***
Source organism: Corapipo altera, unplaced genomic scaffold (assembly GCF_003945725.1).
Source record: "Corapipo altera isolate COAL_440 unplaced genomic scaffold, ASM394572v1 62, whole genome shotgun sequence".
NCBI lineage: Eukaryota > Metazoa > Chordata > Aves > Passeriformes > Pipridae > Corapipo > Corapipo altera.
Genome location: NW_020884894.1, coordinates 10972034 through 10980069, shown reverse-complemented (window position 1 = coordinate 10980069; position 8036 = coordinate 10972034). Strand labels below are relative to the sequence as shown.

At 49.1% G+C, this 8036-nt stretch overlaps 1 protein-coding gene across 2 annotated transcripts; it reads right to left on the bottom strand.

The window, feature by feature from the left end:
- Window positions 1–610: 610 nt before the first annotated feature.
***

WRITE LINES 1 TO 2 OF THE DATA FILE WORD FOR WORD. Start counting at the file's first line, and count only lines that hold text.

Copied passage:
Source organism: Corapipo altera, unplaced genomic scaffold (assembly GCF_003945725.1).
Source record: "Corapipo altera isolate COAL_440 unplaced genomic scaffold, ASM394572v1 62, whole genome shotgun sequence".